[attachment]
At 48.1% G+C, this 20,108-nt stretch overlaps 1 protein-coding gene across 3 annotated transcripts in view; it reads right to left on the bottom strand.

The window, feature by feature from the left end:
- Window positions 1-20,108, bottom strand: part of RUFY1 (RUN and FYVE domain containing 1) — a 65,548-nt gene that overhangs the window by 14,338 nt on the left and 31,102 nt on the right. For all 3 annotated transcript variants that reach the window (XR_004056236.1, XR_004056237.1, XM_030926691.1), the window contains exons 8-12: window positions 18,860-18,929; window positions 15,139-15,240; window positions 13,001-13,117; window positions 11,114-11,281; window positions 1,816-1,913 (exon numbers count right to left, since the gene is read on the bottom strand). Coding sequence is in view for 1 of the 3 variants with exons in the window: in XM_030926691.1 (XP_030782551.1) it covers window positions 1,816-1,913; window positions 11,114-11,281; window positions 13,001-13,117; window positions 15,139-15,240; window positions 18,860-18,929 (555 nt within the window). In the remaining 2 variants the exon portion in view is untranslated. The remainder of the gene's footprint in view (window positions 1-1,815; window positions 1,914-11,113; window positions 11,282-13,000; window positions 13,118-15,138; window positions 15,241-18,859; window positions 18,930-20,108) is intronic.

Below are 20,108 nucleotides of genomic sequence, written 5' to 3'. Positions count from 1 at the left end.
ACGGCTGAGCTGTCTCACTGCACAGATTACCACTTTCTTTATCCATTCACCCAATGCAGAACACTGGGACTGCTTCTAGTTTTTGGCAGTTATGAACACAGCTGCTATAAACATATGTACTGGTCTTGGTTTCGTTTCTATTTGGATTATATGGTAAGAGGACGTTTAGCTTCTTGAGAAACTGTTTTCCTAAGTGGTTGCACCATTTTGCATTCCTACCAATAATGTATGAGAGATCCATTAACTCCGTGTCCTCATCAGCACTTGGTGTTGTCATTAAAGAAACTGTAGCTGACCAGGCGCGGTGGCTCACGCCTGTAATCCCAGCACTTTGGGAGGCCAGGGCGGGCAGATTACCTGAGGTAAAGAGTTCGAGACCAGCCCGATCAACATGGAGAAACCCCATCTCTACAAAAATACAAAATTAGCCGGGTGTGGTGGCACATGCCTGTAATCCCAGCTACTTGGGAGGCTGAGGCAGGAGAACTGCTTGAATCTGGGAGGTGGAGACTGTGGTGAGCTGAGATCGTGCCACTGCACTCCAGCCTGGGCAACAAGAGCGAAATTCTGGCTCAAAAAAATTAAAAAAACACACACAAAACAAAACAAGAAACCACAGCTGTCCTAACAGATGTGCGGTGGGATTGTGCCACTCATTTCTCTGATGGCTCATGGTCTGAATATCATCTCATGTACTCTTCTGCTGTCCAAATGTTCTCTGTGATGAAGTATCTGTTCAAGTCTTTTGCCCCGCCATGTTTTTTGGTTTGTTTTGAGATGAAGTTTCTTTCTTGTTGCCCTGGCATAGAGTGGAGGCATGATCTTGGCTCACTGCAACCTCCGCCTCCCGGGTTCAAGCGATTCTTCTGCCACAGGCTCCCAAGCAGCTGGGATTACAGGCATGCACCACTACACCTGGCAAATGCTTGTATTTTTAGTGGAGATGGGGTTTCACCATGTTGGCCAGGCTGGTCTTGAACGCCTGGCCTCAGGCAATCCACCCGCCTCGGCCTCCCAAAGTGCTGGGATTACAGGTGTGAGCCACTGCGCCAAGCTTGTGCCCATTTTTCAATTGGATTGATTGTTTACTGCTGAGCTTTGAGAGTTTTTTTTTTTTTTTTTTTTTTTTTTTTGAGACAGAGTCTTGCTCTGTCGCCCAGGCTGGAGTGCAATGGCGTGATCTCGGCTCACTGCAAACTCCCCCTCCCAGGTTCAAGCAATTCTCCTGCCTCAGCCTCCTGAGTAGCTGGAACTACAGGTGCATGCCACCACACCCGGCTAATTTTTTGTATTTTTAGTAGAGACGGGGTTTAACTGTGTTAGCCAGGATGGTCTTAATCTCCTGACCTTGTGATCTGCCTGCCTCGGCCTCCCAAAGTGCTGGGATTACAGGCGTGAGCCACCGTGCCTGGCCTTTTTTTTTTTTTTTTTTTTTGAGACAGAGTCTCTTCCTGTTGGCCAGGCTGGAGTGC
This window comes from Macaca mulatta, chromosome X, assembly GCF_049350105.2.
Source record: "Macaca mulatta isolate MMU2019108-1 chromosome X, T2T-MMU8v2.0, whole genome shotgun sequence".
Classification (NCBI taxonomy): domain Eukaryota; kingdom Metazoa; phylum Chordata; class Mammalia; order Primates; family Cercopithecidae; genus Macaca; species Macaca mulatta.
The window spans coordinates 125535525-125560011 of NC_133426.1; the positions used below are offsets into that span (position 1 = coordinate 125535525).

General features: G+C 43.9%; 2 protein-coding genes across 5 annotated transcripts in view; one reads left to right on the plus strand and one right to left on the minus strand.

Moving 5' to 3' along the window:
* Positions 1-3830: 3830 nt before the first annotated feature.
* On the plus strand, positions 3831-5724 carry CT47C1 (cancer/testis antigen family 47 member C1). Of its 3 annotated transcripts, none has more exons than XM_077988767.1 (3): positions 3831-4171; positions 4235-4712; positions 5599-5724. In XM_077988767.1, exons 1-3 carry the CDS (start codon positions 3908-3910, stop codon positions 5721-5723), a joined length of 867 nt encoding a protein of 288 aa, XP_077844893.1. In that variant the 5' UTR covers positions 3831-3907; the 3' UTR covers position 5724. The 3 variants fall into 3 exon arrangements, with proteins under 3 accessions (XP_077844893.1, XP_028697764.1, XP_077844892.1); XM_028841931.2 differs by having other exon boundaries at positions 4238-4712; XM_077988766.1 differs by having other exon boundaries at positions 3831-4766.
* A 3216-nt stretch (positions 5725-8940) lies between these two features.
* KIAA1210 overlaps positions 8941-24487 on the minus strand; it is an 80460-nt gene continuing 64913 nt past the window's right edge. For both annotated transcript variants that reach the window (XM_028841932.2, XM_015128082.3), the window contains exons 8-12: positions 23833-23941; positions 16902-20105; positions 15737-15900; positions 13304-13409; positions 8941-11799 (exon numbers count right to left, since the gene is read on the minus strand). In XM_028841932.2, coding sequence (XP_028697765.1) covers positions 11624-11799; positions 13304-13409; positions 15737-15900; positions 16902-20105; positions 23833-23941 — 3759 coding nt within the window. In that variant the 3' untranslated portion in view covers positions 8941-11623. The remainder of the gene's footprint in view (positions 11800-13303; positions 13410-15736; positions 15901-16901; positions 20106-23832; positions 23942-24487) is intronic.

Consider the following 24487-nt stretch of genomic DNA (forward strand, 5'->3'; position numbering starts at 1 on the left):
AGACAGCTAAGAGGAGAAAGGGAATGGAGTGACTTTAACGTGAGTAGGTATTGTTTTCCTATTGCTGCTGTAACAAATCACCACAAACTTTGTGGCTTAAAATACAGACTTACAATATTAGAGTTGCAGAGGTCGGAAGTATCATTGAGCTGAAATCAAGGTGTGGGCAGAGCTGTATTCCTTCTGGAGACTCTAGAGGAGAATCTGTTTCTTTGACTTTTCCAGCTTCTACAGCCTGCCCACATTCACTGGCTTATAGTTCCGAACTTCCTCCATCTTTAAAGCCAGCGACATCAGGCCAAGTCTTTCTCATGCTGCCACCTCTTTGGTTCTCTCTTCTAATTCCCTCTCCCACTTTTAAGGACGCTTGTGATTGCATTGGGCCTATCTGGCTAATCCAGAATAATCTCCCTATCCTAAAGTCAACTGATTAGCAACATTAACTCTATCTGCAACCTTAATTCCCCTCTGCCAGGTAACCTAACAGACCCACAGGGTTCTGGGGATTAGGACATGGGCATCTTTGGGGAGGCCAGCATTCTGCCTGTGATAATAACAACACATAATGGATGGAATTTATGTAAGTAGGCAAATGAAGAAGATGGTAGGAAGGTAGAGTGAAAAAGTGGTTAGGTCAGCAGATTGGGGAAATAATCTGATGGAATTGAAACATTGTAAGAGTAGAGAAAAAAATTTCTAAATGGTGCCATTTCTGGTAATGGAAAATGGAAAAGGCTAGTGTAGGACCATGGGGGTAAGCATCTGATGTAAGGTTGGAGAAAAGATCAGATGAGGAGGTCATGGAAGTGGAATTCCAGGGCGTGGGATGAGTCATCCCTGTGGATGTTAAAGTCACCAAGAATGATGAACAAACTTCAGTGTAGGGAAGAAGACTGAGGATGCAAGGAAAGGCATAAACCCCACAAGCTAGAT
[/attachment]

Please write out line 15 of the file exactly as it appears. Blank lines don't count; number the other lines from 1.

* KIAA1210 overlaps positions 8941-24487 on the minus strand; it is an 80460-nt gene continuing 64913 nt past the window's right edge. For both annotated transcript variants that reach the window (XM_028841932.2, XM_015128082.3), the window contains exons 8-12: positions 23833-23941; positions 16902-20105; positions 15737-15900; positions 13304-13409; positions 8941-11799 (exon numbers count right to left, since the gene is read on the minus strand). In XM_028841932.2, coding sequence (XP_028697765.1) covers positions 11624-11799; positions 13304-13409; positions 15737-15900; positions 16902-20105; positions 23833-23941 — 3759 coding nt within the window. In that variant the 3' untranslated portion in view covers positions 8941-11623. The remainder of the gene's footprint in view (positions 11800-13303; positions 13410-15736; positions 15901-16901; positions 20106-23832; positions 23942-24487) is intronic.